What is social media? Here’s a psychological definition

Let’s begin by specifying what we’re talking about – we need a definition! What exactly is social media? Everyone knows what social media is, but that doesn’t mean it’s easy to define! You know it when you see it, right? Facebook, Twitter, LinkedIn, Instagram, Snapchat – that kind of thing? But what about Wikipedia? Or WhatsApp? Are they social media too? If not, why not?

I define social media as online services which encourage users to digitise and publicly share previously private personal information. Whether it’s uploading a selfie or following celebrity accounts, social media services are constantly asking us to share more private information and personal opinions. Obviously, the idea here is to make our experience of these services more personalised for us and make it more relevant and enjoyable, but we should not forget the basic point here: social media runs on an engine whose fuel is human psychology.

In addition to this definition of social media, we should also consider the core features that we find in every service.

Core features:

  • Profiles: every social media service has a place that you can call your own little corner of the internet, where you can choose a username, add some information about yourself, upload a photograph and that kind of thing
  • Connections: there has to be a feature where you can connect with other people, whether adding friends or family, or following other accounts or being followed by them
  • Updates: whether tweets, status updates or blog posts, there also has to be a feature where you can write something in plain text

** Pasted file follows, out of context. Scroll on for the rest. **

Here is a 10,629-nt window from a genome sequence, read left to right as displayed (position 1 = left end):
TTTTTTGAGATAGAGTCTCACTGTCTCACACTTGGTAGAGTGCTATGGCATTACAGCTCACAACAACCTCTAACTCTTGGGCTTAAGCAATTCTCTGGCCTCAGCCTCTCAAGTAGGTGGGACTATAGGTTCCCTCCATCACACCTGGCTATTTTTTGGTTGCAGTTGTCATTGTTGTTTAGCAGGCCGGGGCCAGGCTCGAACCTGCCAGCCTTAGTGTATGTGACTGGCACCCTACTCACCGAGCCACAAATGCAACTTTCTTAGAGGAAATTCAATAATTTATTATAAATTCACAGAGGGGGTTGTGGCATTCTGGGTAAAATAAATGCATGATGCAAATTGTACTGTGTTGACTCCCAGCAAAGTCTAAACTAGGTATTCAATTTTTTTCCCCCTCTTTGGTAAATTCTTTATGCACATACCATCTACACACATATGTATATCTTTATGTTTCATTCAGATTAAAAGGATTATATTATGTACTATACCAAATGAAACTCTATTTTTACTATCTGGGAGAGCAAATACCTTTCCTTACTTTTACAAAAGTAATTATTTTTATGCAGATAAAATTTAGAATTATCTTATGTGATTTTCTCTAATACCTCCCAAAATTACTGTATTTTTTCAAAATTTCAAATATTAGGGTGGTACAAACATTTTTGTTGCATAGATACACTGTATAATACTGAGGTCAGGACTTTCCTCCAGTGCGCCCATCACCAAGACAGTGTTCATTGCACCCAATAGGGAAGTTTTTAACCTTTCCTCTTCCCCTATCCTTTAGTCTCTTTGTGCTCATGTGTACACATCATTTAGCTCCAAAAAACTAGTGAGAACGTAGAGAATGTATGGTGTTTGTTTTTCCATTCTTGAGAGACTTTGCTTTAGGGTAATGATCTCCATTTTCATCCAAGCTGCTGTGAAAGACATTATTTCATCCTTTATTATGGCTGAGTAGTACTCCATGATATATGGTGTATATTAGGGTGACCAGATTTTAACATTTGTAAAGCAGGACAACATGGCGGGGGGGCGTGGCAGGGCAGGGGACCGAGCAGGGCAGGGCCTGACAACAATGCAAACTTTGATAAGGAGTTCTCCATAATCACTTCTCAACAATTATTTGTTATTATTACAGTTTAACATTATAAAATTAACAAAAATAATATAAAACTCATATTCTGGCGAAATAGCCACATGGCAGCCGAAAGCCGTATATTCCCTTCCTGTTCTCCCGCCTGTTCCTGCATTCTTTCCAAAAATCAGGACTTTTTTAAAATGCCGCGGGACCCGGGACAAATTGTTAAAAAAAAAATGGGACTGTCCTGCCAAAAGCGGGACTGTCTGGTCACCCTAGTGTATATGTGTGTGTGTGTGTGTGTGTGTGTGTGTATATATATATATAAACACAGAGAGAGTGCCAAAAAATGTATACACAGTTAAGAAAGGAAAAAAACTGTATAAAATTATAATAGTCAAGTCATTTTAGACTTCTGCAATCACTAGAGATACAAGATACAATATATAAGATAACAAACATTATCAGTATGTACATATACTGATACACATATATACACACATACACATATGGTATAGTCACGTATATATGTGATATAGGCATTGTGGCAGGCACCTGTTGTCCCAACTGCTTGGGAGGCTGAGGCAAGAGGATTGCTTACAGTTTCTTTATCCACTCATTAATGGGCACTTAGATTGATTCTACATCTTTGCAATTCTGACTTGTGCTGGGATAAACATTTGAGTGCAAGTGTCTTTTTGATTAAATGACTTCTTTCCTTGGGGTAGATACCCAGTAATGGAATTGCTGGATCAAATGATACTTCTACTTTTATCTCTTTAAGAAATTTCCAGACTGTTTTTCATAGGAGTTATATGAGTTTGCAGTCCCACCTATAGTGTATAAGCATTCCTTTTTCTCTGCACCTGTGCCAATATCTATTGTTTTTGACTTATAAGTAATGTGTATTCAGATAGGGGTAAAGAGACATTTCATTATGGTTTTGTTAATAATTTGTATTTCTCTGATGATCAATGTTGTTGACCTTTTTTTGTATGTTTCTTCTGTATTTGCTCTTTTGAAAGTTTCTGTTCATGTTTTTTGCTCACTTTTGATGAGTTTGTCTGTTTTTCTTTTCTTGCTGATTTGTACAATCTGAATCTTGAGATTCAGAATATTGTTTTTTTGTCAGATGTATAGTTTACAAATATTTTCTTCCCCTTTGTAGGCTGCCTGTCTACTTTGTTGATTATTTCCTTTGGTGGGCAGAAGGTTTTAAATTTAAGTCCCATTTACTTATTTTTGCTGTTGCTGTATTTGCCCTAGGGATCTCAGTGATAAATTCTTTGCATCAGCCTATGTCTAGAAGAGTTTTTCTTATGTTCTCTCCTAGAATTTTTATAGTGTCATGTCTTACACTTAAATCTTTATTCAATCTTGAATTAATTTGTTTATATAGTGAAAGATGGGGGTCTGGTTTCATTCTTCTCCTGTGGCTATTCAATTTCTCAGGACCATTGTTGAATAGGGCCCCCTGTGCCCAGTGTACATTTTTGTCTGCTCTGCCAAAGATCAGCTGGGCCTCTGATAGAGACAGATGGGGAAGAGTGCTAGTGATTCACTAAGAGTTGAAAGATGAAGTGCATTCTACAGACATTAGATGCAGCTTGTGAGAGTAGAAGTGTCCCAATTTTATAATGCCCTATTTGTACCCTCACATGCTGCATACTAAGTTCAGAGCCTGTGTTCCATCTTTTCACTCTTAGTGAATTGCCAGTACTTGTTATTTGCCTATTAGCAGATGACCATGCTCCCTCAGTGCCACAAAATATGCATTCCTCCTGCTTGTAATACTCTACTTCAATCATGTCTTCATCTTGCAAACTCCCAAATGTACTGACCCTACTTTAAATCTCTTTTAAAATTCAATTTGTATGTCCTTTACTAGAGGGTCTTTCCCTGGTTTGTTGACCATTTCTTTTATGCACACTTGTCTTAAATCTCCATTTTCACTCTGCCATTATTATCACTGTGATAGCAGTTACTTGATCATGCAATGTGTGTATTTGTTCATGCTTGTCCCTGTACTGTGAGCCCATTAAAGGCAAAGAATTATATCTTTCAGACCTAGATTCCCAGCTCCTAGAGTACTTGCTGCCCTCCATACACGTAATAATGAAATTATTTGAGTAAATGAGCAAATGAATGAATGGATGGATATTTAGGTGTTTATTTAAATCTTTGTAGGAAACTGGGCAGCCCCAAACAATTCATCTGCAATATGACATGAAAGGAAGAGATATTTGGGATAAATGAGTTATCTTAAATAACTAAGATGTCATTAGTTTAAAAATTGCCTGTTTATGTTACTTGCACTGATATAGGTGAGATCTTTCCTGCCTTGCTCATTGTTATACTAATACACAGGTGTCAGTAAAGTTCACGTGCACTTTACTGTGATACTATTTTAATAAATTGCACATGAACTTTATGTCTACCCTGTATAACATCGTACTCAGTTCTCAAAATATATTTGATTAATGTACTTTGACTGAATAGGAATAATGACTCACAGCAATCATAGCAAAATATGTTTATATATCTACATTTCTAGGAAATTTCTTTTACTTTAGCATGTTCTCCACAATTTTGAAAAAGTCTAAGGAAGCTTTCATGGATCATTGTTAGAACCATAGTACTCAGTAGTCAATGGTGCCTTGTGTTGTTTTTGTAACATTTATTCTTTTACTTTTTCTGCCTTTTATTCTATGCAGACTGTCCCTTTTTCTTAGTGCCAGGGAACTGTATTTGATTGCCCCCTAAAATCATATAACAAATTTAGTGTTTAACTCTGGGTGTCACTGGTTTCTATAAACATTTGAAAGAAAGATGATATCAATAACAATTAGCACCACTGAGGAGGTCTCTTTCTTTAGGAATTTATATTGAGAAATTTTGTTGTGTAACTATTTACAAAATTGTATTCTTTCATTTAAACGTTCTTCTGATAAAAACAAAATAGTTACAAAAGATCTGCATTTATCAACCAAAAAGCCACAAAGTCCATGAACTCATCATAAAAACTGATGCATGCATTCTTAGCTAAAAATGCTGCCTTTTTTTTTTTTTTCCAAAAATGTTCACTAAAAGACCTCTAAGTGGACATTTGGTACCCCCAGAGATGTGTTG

• Media: whether photographs, videos, livestream or audio, all social media services have some way for users to upload and share some form of media. In the past, it was possible to distinguish social media from social networking services because they
  • Messaging: even though social media is very much about publicity and visibility, every social media service also has a feature where you can talk secretly, usually called private messaging or direct messaging
  • Values: finally, everywhere you go on social media, there are numbers everywhere. Total followers, numbers of friends, how many people liked your photo – there are numbers everywhere. These numbers are important for how we as users navigate social media, but also important for how social media understands us.

This rules out Wikipedia because, despite being very much a place where anyone can participate, it really doesn’t have the same emphasis on personal experiences – it’s much more about general knowledge. Similarly, while WhatsApp has some of these elements too, it is too much of private experience to fall into this definition. And while you might think that YouTube doesn’t have any status updates – that feature is there if you go and look for it!

To learn more about the psychology of social media, check out the links below.

The Psychology of Social Media (Routledge) by Dr Ciarán Mc Mahon

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